It’s time to wake up from that dream and ban these falsehoods from the public domain. We need big companies like YouTube to take a stand for the good of people and planet.

Will you ask YouTube to join us in our fight for the climate - and ban fossil fuel ads from their platform?


Peter Blackburn
Linda Wilson
Srishti Singh
Lesley Costello
Victor de Holander
email

July 2022 Newsletter

Environmental Research

Form 8 students from the Science Club at the Oporto British School set up some experiments for the Form 5 students to test different soils from around the church grounds.

They first looked at what they knew about soil in general. The samples had previously been collected by some Form 2 students from the graveyard, the path in the graveyard and flower bed near the Well House.

The students carried out pH testing on the soil to indicate how acidic or alkaline it is. Soil sieving was done to separate different layers of soil, and identify any organisms that were present. They filtered the soil, passing water through it and comparing which samples the water passed through the quickest.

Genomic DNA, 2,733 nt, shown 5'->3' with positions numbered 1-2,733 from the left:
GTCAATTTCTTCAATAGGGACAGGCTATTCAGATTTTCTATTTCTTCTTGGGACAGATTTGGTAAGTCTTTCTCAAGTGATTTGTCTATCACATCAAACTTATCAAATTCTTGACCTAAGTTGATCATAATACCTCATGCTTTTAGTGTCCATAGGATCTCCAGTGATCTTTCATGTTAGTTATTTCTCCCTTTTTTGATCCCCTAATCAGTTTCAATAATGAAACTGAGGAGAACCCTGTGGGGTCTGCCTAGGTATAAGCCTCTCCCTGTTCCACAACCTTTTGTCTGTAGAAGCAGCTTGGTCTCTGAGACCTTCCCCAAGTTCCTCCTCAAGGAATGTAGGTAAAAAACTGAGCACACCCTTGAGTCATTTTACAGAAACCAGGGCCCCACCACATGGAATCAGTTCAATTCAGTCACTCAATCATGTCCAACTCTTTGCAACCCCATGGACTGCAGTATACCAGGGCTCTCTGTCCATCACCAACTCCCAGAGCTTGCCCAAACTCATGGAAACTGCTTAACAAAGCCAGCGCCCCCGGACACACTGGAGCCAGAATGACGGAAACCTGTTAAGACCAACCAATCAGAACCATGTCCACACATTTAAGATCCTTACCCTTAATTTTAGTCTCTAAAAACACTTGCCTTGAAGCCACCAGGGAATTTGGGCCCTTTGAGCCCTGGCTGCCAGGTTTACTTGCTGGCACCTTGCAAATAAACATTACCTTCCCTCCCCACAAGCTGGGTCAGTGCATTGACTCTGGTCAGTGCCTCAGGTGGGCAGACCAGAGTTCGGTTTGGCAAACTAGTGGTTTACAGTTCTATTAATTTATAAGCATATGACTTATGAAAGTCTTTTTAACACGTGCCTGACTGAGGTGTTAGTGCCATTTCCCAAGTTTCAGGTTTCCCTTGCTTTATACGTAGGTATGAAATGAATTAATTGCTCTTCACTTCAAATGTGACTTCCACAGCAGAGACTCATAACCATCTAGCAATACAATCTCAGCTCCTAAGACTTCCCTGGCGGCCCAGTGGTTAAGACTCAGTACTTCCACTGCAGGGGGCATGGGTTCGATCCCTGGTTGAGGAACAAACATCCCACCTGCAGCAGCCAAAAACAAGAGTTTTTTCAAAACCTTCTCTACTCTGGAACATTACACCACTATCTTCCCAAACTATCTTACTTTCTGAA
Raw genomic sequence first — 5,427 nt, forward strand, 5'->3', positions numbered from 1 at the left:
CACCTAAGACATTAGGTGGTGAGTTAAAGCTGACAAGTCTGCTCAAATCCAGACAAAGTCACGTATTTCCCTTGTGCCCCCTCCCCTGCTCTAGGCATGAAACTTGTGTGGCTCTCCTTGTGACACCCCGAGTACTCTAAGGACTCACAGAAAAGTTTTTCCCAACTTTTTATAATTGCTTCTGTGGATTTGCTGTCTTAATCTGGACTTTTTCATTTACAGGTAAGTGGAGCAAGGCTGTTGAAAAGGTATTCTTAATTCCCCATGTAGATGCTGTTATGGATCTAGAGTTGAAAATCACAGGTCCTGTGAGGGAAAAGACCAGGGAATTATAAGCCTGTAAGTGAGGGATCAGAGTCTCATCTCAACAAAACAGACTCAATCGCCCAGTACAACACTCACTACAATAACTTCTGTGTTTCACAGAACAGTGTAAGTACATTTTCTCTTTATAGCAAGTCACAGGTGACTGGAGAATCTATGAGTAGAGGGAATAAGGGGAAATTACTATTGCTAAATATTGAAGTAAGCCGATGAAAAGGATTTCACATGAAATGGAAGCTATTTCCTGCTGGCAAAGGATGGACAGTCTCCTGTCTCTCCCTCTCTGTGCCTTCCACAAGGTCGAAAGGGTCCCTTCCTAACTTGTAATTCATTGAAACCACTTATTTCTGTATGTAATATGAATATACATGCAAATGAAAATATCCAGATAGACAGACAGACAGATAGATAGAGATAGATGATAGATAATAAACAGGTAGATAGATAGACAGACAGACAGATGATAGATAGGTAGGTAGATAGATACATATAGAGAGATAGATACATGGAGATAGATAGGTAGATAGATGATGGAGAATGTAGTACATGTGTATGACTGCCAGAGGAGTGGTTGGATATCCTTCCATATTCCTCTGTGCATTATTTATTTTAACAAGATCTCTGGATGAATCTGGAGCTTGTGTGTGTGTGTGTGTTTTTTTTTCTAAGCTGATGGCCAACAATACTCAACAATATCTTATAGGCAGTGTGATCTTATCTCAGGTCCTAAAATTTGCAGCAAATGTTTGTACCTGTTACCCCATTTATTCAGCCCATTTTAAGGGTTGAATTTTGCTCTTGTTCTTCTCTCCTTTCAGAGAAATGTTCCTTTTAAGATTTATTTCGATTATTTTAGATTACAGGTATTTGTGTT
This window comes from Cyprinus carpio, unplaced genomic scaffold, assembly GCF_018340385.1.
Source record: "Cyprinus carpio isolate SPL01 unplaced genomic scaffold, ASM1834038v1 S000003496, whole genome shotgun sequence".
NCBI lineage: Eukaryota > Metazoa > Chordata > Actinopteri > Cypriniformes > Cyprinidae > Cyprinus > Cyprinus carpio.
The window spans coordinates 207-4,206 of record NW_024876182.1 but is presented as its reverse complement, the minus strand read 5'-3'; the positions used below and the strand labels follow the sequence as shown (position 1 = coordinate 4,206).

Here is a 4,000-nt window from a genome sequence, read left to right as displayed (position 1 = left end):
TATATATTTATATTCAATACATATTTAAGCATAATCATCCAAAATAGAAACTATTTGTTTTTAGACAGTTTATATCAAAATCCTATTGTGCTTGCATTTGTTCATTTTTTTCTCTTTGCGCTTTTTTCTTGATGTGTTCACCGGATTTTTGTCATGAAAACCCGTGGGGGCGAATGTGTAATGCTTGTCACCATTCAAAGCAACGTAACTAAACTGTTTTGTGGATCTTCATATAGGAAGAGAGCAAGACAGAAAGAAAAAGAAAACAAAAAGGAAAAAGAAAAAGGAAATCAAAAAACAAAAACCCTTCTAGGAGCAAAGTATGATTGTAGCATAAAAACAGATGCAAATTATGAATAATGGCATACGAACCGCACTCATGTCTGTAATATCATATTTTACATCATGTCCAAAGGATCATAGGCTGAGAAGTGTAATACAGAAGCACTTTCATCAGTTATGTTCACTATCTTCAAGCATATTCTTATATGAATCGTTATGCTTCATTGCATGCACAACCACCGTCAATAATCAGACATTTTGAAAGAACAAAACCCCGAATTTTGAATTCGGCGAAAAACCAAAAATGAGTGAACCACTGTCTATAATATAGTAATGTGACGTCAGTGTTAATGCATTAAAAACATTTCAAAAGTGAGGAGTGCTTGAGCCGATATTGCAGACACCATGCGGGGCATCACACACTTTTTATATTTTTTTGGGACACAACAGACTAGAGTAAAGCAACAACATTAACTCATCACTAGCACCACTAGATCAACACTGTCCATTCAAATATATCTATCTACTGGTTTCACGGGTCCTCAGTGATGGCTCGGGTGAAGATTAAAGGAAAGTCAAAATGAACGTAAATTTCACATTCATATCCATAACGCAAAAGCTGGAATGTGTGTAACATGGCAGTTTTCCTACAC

Finally they looked at the different layers in the soil.

Some small particles of plastic were found in some of the soil.

Earlier this year, scientists discovered the presence of microplastics in the lungs of living people for the first time ever.

Globally, plastic waste is set to treble by 2060.

Peter Blackburn
Linda Wilson
Srishti Singh
Lesley Costello
Victor de Holander
email

June 2022 Newsletter

This month we look outwards and cover a few stories in the UK.